But not everyone agreed with this view. A European distributor told IM that some of his customers chose to source from others who had cut their quotes following the duty cancellation.

"I lost some business to competitors who had offers that were around 10% below my price," he told IM.

Sources also reported diverging patterns in terms of demand.

While some spoke of regular inflows of enquiries, another European-based supplier told IM that December was "slower than usual".

"We worked well up until November, but December was quiet," he said, stating that customers were not in a rush to cover as they thought there was enough material on the market.

He added however that he expects demand and prices to pick up between Q2 and Q3, as stockpiles have been reduced over the past year. This, in his view, would push the market upwards.

Graphite, flake, 94-97% C, +80 mesh, FCL, CIF Europe ports, $/tonne  
Source: Industrial Minerals 

Proposed change to a number of IM’s pricing assessment frequencies

Industrial Minerals proposes moving the weekly assessment schedule of the following minerals to Tuesday, with effect from 9 March 2017. 

• Kaolin
• Antimony Trioxide 
• Chromite 
• Magnesia 

Assessments currently take place on a weekly basis, every Thursday.

If you have any comments please contact Industrial Minerals head of market reporting Yoke Wong at


Lithium market quietens ahead of Chinese New Year

Myles McCormick

With annual contracts in place and Chinese buyers and sellers winding down operations for the Chinese New Year holiday, the global lithium market entered into a seasonal quiet period at the end of January.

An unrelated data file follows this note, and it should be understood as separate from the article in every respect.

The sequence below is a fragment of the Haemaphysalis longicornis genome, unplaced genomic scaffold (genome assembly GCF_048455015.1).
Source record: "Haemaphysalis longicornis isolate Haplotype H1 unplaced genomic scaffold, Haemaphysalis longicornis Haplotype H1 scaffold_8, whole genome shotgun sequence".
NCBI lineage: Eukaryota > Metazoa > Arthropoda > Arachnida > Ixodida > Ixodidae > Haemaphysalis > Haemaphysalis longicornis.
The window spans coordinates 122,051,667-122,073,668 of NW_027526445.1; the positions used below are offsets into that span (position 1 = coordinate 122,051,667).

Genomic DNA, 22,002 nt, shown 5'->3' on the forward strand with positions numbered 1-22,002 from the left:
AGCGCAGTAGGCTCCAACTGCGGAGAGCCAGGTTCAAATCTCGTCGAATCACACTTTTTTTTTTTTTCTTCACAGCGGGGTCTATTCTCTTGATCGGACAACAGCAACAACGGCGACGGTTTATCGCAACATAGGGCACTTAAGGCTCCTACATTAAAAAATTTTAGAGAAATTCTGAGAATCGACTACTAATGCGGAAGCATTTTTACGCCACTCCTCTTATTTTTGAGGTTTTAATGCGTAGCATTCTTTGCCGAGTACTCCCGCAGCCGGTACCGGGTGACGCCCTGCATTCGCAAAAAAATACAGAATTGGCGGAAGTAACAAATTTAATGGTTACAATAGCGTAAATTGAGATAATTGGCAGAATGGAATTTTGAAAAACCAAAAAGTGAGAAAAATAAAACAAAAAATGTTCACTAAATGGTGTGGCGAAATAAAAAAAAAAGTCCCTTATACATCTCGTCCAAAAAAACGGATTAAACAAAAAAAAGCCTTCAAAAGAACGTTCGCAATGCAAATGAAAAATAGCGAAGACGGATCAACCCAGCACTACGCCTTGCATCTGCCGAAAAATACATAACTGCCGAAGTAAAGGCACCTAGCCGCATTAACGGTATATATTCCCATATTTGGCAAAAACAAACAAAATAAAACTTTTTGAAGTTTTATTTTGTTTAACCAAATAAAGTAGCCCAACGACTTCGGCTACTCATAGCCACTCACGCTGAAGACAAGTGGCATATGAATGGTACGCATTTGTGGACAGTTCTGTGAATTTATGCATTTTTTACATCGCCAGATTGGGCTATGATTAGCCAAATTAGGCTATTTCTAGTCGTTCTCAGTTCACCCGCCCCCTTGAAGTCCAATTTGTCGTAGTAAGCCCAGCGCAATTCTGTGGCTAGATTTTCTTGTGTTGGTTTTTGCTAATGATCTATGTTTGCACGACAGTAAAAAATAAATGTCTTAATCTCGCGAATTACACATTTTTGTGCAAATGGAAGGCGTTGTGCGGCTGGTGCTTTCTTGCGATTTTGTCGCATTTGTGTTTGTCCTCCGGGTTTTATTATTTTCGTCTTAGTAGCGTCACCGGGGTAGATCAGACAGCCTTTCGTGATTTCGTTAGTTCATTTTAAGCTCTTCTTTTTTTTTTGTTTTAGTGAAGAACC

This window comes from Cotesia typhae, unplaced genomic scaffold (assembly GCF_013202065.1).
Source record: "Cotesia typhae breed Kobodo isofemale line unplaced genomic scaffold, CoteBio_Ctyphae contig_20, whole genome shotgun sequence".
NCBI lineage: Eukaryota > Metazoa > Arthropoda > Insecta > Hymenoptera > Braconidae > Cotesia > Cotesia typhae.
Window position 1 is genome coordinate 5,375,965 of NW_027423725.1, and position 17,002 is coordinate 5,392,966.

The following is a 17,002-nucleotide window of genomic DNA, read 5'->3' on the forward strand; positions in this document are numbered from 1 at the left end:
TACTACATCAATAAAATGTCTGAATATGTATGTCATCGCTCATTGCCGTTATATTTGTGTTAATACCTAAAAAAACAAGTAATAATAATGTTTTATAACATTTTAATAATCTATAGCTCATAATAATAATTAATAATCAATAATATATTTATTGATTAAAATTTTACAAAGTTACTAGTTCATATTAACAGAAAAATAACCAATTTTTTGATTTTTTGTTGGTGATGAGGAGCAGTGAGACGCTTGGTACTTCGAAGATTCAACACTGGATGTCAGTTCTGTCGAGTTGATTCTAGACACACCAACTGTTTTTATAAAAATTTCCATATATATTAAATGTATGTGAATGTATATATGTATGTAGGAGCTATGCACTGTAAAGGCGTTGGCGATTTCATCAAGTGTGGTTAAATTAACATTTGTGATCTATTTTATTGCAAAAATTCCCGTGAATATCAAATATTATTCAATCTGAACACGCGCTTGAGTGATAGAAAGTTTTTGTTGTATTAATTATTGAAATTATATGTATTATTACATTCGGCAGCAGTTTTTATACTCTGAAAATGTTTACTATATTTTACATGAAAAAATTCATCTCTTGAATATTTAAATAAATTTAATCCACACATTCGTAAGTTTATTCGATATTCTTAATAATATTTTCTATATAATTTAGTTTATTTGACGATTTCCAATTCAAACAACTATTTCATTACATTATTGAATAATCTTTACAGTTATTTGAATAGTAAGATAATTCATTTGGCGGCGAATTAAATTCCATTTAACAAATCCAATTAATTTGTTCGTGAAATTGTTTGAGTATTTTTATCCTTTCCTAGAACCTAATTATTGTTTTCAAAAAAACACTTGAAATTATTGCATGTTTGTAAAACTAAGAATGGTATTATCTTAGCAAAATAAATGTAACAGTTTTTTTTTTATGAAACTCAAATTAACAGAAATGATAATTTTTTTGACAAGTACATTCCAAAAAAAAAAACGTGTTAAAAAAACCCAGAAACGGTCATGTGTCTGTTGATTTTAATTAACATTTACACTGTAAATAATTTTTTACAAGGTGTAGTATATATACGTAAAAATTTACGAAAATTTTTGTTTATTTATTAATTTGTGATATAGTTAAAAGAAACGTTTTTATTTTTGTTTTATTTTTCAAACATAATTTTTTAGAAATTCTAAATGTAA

Sources expected market activity levels to remain low until at least mid-February as supply chains in China - from production facilities to transportation - were taken offline to varying degrees for the holiday.

"Logistics companies have shut down, port infrastructure has been wound right back. Making and receiving deliveries is nigh-on impossible," one Chinese producer told IM, adding that processing facilities would be working on limited crews.

The Chinese spot prices for lithium carbonate and lithium hydroxide were both expected to remain stable over the period as a result.

Lithium carbonate (spot, min. 99-99.5% Li2CO3, CIF China) held at $18-21/kg and lithium hydroxide (spot, 56.5-57.5% LiOH, CIF China) at $20.5-24/kg, according to IM’s assessment on 26 January.  

One buyer expected the quiet period to stretch to the latter part of Q1, at which point domestic buyers would decide how much material to buy based to the new electric vehicle (EV) subsidy programme rolled out by the Chinese government at the end of 2016.

The publication of a firm subsidy policy for 2017 after months of uncertainty has led to speculation that Chinese spot prices might rise again, once its effects were absorbed into the market. This might take some time, however.

"[China] is a very reactive market (…) they wait until they see really pronounced movement and then ramp prices up or down," said one supplier.